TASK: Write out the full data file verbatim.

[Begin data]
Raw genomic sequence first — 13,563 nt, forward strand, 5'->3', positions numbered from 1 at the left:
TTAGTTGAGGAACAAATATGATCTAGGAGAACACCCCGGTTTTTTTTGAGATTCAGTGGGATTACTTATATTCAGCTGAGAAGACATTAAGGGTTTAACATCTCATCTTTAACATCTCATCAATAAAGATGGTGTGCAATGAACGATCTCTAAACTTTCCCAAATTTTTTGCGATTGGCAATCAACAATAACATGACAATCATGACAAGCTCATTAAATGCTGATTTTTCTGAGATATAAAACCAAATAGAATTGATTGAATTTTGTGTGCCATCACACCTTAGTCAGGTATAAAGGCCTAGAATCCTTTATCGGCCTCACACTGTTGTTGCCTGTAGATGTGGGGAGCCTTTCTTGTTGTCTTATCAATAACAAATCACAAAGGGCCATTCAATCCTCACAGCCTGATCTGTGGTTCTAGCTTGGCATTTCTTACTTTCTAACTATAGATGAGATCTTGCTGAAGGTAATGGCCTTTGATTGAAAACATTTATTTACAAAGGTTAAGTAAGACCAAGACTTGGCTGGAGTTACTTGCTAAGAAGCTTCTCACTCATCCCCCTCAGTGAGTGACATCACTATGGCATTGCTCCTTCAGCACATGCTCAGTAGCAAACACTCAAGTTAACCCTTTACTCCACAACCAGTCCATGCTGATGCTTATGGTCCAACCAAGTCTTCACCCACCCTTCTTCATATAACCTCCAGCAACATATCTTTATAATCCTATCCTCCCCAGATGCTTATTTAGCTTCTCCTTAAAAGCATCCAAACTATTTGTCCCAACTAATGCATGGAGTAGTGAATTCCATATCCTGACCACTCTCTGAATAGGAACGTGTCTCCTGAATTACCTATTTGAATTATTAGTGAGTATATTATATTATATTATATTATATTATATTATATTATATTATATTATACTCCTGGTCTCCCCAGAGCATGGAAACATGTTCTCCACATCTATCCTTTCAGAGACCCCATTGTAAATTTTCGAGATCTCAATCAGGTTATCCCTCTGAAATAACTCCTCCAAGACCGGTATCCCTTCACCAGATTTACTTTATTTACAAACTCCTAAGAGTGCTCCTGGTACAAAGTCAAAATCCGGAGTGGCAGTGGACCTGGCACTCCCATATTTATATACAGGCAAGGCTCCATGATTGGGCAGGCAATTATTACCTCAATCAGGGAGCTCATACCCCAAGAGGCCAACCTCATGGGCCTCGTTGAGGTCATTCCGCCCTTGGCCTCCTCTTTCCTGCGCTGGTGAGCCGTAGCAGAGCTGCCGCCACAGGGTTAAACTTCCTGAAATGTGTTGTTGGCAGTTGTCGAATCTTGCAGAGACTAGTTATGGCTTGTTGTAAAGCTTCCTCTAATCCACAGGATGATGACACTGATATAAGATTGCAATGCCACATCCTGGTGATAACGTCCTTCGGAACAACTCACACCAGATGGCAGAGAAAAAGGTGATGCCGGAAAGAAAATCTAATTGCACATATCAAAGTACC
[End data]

Raw genomic sequence first — 13,563 nt, forward strand, 5'->3', positions numbered from 1 at the left:
TTAGTTGAGGAACAAATATGATCTAGGAGAACACCCCGGTTTTTTTTGAGATTCAGTGGGATTACTTATATTCAGCTGAGAAGACATTAAGGGTTTAACATCTCATCTTTAACATCTCATCAATAAAGATGGTGTGCAATGAACGATCTCTAAACTTTCCCAAATTTTTTGCGATTGGCAATCAACAATAACATGACAATCATGACAAGCTCATTAAATGCTGATTTTTCTGAGATATAAAACCAAATAGAATTGATTGAATTTTGTGTGCCATCACACCTTAGTCAGGTATAAAGGCCTAGAATCCTTTATCGGCCTCACACTGTTGTTGCCTGTAGATGTGGGGAGCCTTTCTTGTTGTCTTATCAATAACAAATCACAAAGGGCCATTCAATCCTCACAGCCTGATCTGTGGTTCTAGCTTGGCATTTCTTACTTTCTAACTATAGATGAGATCTTGCTGAAGGTAATGGCCTTTGATTGAAAACATTTATTTACAAAGGTTAAGTAAGACCAAGACTTGGCTGGAGTTACTTGCTAAGAAGCTTCTCACTCATCCCCCTCAGTGAGTGACATCACTATGGCATTGCTCCTTCAGCACATGCTCAGTAGCAAACACTCAAGTTAACCCTTTACTCCACAACCAGTCCATGCTGATGCTTATGGTCCAACCAAGTCTTCACCCACCCTTCTTCATATAACCTCCAGCAACATATCTTTATAATCCTATCCTCCCCAGATGCTTATTTAGCTTCTCCTTAAAAGCATCCAAACTATTTGTCCCAACTAATGCATGGAGTAGTGAATTCCATATCCTGACCACTCTCTGAATAGGAACGTGTCTCCTGAATTACCTATTTGAATTATTAGTGAGTATATTATATTATATTATATTATATTATATTATATTATATTATATTATACTCCTGGTCTCCCCAGAGCATGGAAACATGTTCTCCACATCTATCCTTTCAGAGACCCCATTGTAAATTTTCGAGATCTCAATCAGGTTATCCCTCTGAAATAACTCCTCCAAGACCGGTATCCCTTCACCAGATTTACTTTATTTACAAACTCCTAAGAGTGCTCCTGGTACAAAGTCAAAATCCGGAGTGGCAGTGGACCTGGCACTCCCATATTTATATACAGGCAAGGCTCCATGATTGGGCAGGCAATTATTACCTCAATCAGGGAGCTCATACCCCAAGAGGCCAACCTCATGGGCCTCGTTGAGGTCATTCCGCCCTTGGCCTCCTCTTTCCTGCGCTGGTGAGCCGTAGCAGAGCTGCCGCCACAGGGTTAAACTTCCTGAAATGTGTTGTTGGCAGTTGTCGAATCTTGCAGAGACTAGTTATGGCTTGTTGTAAAGCTTCCTCTAATCCACAGGATGATGACACTGATATAAGATTGCAATGCCACATCCTGGTGATAACGTCCTTCGGAACAACTCACACCAGATGGCAGAGAAAAAGGTGATGCCGGAAAGAAAATCTAATTGCACATATCAAAGTACC